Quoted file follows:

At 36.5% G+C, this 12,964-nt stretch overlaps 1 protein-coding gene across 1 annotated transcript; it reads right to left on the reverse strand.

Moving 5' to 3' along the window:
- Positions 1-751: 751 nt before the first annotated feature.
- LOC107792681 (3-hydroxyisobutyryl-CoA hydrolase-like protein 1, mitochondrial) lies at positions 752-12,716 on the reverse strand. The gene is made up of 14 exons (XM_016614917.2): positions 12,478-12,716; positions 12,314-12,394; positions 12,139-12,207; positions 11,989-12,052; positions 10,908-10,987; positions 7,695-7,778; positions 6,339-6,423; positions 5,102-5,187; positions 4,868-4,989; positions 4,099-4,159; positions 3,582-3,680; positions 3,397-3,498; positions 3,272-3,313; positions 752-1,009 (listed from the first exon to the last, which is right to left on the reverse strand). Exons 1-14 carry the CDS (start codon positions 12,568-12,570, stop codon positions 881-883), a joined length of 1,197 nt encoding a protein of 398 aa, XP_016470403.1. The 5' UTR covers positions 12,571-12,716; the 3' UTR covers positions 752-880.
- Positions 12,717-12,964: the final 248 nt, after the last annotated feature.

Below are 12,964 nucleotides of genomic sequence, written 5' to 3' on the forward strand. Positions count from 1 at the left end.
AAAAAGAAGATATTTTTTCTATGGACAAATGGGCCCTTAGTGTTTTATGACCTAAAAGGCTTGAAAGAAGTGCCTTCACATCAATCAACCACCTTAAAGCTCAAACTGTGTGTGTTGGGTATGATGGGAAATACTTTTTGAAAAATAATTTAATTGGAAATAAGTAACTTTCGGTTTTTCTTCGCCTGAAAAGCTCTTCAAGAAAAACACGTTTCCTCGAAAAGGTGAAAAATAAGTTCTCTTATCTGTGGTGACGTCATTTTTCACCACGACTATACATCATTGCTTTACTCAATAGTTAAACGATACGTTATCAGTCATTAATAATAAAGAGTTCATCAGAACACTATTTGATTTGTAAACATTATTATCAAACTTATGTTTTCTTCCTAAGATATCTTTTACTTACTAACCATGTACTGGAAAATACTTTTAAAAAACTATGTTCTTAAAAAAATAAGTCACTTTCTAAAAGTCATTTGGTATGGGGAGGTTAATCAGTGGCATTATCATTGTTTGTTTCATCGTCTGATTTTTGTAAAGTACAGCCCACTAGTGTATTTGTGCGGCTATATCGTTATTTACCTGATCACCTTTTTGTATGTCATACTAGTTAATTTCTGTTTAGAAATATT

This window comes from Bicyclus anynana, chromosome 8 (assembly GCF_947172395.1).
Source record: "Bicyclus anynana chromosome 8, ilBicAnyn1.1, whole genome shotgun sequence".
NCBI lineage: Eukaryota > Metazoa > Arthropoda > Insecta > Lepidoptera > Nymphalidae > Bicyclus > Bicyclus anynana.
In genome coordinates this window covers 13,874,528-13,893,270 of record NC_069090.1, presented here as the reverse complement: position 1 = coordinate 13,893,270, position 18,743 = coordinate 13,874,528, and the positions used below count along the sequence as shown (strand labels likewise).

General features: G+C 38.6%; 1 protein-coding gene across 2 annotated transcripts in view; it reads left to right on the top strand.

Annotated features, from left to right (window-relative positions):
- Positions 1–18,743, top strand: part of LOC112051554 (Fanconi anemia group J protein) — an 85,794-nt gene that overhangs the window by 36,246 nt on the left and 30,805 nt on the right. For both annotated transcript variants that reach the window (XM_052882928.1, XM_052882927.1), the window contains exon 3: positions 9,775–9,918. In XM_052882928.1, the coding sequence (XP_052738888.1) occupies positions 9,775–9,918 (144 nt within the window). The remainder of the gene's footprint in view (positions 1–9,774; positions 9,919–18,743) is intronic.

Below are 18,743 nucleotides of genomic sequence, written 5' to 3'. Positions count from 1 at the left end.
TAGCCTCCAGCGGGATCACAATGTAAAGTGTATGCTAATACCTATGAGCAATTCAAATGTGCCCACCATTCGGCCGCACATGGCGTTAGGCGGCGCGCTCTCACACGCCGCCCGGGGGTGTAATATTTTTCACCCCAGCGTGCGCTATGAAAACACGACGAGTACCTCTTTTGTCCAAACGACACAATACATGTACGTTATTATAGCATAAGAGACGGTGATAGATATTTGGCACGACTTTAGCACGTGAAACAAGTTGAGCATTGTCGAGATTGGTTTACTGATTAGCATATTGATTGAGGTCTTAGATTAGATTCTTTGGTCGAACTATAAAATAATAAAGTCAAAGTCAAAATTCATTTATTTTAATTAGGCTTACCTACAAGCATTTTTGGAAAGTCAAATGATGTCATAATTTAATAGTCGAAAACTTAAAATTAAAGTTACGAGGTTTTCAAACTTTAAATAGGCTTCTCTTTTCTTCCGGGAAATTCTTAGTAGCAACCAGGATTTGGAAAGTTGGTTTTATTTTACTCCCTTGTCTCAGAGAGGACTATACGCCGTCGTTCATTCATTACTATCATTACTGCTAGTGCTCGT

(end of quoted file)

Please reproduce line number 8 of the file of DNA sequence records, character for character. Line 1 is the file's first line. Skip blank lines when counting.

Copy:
This window comes from Bicyclus anynana, chromosome 8 (assembly GCF_947172395.1).